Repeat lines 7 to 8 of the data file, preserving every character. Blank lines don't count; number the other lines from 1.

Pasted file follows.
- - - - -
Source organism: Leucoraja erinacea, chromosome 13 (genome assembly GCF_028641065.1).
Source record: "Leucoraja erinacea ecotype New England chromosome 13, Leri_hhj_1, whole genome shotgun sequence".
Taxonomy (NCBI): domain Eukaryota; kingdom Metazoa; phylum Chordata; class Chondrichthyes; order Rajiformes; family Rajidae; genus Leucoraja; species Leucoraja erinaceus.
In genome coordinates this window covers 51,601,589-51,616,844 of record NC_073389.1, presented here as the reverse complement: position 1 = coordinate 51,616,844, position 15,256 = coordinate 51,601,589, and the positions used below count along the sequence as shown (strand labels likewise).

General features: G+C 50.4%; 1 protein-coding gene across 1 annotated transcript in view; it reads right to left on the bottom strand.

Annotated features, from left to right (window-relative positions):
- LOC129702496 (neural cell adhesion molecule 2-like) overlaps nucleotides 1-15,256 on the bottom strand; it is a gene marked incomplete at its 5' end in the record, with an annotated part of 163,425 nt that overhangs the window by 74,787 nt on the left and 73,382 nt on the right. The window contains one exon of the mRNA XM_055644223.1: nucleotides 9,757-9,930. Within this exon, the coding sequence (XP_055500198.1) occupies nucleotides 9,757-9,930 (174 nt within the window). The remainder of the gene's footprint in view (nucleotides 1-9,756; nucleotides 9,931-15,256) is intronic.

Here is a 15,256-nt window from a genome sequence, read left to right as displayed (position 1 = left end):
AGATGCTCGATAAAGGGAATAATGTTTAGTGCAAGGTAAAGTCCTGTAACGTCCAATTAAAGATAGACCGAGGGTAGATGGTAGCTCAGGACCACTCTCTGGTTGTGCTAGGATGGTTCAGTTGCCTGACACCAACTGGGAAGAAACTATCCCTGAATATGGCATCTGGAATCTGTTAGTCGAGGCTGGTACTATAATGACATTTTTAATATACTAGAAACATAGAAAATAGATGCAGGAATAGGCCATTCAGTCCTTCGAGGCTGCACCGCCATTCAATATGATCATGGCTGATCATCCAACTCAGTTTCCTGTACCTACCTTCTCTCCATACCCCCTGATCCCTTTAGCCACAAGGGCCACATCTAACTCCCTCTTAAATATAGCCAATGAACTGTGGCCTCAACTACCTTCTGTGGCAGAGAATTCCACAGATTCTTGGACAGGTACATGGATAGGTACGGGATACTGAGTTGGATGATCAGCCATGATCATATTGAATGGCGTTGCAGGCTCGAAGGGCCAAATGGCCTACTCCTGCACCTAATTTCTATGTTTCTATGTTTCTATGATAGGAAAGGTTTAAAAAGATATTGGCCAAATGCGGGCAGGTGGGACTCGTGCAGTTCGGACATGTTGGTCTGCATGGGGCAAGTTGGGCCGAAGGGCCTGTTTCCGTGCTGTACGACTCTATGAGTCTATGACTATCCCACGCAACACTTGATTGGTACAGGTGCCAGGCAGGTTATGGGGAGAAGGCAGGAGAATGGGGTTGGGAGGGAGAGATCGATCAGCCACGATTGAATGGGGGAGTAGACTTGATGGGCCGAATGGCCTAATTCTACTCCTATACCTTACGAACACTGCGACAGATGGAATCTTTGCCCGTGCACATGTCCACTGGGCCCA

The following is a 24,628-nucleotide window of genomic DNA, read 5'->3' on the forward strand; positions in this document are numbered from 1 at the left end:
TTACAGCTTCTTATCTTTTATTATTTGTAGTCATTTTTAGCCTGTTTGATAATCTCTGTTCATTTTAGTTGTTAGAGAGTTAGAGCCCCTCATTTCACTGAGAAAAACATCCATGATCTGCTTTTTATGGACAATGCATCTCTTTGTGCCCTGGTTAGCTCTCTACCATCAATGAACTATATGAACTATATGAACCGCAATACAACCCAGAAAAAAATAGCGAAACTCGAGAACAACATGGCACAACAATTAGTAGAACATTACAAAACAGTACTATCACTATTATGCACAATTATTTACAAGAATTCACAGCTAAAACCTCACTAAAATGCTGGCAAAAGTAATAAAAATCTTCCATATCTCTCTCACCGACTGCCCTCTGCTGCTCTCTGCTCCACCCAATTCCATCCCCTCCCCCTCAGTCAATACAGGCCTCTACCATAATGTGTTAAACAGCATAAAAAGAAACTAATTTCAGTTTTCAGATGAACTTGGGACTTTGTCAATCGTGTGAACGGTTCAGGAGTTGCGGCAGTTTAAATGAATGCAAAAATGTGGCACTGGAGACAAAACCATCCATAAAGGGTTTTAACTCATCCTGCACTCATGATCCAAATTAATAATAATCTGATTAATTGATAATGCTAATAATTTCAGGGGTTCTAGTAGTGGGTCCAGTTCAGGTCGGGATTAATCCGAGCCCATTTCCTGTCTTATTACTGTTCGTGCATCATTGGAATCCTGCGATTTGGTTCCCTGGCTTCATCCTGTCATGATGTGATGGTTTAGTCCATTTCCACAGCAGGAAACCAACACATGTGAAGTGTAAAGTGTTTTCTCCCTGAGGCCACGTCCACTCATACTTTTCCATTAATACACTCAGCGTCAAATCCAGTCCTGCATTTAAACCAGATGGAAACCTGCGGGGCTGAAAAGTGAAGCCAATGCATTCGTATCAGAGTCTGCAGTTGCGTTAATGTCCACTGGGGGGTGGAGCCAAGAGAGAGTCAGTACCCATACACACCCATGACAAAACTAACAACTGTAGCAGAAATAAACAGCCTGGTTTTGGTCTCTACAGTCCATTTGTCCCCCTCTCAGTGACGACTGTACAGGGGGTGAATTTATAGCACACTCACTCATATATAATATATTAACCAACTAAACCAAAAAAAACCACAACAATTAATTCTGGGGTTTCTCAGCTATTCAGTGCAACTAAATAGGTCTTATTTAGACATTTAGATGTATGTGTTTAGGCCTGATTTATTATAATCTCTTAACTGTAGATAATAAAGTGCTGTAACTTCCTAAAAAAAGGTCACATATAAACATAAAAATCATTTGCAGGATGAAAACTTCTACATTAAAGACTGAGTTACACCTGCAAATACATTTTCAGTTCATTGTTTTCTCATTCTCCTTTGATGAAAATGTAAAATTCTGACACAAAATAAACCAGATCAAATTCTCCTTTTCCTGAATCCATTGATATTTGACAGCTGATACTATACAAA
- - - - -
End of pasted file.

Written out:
- LOC129702496 (neural cell adhesion molecule 2-like) overlaps nucleotides 1-15,256 on the bottom strand; it is a gene marked incomplete at its 5' end in the record, with an annotated part of 163,425 nt that overhangs the window by 74,787 nt on the left and 73,382 nt on the right. The window contains one exon of the mRNA XM_055644223.1: nucleotides 9,757-9,930. Within this exon, the coding sequence (XP_055500198.1) occupies nucleotides 9,757-9,930 (174 nt within the window). The remainder of the gene's footprint in view (nucleotides 1-9,756; nucleotides 9,931-15,256) is intronic.

Here is a 15,256-nt window from a genome sequence, read left to right as displayed (position 1 = left end):